I think I figured something out, talking to my sister today. I've whined about there being so many more variables this time. Normally the choices are A) I'm pregnant until I am induced for high blood pressure (after an appointment), or B) I'm pregnant until I go into labor at 41-ish weeks. So either after an appointment or in 3.5 weeks. But having the possiblity of a baby equipped with an extra chromosome means that I could really go any time - that is a new scenario for me.

So my list of unknowns are: Boy or Girl, 46 or 47, Induced or Spontaneous, Anytime in the next 3 and a half weeks. Compared to normal for me which is Boy or Girl, induced after check-up or Spontaneous at 41 wks.

Here is the thing I hadn't thought through, though. (How often do you use thought and through and though consecutively?) If our baby has Trisomy 21, there are pages of unknowns. Will he/she nurse well, breathe well, need oxygen support, room in, have heart defects, and a vast array of other issues. Vast. I have frequented, on the Down syndrome pregnancy board over the last few months, and have paid much attention to things like markers and labor with Ds and Nicu stays, and have dropped by the Down syndrome board (for moms of children with Ds) but very little. Very, very little.

There is a world of unknowns. And I have not gone there. Part of that is the old optimism I got from my mother - no need to worry about what you don't know yet. Part of it is scriptural - Jesus said not to worry, that tomorrow will take care of itself. And part of it is practical - even if we had a diagnosis, all we would know is that our baby has an extra chromosome. The rest we wont know until we meet him/her.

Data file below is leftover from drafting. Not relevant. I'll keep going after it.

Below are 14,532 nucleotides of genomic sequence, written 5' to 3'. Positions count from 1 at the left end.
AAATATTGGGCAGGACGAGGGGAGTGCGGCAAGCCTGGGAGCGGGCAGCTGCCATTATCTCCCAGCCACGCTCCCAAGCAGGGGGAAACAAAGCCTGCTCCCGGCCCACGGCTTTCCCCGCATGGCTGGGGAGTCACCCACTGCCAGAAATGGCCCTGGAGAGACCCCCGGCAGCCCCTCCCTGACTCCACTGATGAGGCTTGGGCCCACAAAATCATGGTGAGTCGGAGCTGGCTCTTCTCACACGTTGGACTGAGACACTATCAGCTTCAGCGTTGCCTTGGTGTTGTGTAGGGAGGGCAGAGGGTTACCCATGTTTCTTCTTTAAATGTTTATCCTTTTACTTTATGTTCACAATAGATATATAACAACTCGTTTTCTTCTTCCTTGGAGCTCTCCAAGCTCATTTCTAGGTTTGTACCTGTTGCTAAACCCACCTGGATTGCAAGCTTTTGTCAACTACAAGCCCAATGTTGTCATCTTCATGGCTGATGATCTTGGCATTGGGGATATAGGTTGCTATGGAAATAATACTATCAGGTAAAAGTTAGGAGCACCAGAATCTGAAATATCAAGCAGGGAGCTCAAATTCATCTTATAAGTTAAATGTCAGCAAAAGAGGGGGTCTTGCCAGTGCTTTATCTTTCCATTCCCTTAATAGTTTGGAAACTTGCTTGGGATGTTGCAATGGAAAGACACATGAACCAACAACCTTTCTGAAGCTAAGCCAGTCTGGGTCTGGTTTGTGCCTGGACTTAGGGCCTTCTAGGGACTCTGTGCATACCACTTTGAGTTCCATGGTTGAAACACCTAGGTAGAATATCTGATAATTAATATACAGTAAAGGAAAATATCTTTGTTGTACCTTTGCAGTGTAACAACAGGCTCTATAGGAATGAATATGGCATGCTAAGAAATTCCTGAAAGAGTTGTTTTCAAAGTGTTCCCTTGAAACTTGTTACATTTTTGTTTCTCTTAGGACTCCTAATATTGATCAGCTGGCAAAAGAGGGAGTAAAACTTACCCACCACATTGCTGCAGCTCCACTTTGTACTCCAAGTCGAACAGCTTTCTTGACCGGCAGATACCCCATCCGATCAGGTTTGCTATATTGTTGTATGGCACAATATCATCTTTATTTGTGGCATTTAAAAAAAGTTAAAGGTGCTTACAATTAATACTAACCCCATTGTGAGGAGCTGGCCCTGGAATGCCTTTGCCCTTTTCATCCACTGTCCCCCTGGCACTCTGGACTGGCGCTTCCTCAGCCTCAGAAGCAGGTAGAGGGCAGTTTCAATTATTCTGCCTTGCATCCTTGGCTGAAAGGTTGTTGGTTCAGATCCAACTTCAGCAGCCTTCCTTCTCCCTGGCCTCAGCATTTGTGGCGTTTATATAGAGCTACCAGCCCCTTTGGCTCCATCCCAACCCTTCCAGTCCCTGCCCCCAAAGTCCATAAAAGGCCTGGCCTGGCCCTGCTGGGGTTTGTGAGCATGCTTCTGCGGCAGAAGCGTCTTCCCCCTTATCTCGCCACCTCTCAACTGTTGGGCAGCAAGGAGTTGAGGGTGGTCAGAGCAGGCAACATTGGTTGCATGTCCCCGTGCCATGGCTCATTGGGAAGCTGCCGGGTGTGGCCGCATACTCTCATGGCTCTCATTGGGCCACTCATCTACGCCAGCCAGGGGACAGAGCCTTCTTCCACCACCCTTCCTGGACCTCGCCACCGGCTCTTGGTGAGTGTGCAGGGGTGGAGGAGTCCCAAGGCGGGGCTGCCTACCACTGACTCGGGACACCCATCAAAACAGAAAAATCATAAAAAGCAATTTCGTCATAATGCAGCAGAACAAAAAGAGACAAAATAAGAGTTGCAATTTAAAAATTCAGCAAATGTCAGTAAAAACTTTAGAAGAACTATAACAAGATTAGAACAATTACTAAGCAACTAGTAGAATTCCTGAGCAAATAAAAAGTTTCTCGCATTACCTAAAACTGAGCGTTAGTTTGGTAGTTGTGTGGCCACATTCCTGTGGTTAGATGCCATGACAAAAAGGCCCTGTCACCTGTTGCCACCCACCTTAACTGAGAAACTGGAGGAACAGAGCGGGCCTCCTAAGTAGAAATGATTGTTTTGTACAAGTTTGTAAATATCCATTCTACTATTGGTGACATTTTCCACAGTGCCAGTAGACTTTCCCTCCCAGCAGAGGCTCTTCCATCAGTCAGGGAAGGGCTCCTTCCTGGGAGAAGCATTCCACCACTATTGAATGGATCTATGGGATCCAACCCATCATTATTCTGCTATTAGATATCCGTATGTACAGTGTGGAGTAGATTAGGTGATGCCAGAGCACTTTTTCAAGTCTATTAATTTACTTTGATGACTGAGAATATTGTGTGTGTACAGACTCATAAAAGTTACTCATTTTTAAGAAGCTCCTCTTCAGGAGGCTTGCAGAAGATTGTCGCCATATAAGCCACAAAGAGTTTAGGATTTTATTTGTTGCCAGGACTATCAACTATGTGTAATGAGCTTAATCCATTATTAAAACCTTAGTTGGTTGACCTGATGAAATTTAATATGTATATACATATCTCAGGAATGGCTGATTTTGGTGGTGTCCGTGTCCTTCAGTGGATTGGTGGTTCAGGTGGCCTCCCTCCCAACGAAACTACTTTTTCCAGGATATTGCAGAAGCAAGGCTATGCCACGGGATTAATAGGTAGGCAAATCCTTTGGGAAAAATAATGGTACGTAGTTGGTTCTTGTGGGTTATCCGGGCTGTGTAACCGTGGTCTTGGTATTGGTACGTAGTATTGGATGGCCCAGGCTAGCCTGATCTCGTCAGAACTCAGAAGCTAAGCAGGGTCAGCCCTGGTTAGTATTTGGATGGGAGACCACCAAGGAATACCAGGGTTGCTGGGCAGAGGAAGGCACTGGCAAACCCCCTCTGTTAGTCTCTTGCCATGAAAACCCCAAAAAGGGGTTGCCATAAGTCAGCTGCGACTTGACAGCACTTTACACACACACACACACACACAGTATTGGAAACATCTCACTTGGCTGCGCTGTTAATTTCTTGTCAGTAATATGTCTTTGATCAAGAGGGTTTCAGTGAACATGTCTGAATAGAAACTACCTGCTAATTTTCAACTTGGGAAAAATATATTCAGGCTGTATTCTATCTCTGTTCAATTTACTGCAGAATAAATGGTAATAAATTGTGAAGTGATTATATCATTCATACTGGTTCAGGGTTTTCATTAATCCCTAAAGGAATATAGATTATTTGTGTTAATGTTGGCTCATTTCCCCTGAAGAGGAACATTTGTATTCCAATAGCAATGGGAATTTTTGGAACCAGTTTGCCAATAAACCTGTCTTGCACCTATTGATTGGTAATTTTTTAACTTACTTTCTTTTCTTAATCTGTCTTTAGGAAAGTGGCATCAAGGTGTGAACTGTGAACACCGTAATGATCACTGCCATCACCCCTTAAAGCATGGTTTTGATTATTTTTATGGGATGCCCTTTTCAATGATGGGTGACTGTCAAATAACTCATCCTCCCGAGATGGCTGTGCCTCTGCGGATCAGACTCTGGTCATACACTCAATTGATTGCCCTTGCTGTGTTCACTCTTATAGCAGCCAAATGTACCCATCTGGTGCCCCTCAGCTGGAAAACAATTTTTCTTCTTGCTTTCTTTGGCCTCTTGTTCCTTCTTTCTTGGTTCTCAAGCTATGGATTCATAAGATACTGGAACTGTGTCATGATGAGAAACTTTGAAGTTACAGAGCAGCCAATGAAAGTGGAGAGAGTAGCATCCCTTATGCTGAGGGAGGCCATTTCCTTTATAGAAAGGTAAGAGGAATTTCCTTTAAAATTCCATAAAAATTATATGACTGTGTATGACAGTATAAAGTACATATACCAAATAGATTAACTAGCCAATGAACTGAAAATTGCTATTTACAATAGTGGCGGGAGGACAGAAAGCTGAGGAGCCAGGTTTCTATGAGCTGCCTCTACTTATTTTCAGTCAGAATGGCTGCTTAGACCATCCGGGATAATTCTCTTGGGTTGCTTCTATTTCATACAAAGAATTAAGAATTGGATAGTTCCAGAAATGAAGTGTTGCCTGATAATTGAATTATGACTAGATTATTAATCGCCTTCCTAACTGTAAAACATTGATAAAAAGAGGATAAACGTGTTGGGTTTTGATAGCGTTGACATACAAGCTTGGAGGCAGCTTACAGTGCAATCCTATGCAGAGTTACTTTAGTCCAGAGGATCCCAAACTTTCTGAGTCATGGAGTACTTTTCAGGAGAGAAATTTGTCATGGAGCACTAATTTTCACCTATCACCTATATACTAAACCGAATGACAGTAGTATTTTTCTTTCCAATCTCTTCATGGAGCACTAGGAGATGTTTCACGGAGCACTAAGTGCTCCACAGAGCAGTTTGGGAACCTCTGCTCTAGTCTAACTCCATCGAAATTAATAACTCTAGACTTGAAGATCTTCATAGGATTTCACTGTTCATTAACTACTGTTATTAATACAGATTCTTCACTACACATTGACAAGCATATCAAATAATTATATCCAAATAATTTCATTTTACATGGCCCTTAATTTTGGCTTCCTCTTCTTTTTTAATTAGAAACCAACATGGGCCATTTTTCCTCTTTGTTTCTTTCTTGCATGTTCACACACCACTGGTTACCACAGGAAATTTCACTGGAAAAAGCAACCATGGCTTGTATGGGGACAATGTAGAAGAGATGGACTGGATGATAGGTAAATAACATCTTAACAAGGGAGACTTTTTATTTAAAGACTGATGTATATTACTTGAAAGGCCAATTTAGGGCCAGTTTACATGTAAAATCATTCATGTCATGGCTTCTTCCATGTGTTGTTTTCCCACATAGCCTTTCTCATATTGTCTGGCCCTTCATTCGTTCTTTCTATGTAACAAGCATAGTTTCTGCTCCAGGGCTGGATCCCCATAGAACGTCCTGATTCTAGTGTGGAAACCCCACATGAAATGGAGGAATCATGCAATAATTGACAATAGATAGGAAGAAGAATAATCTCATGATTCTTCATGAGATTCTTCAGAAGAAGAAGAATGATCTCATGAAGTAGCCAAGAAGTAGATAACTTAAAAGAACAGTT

But part of it is cowardice. And that timid me is lurking. And when I deliver, boy or girl, sooner or later, induced or on my own, easy or hard, 46 or 47, I will have to confront that.

I have accepted the "idea" of having a baby with a chromosomal abnormality. I have not begun to consider much beyond that. Oh I did a little research about Early Intervention and homeschooling with Ds. I talked to some friends (and strangers) who had kids with that and other disabilities. But I have not emotionally gone all the way there.

How can I? And yet . . .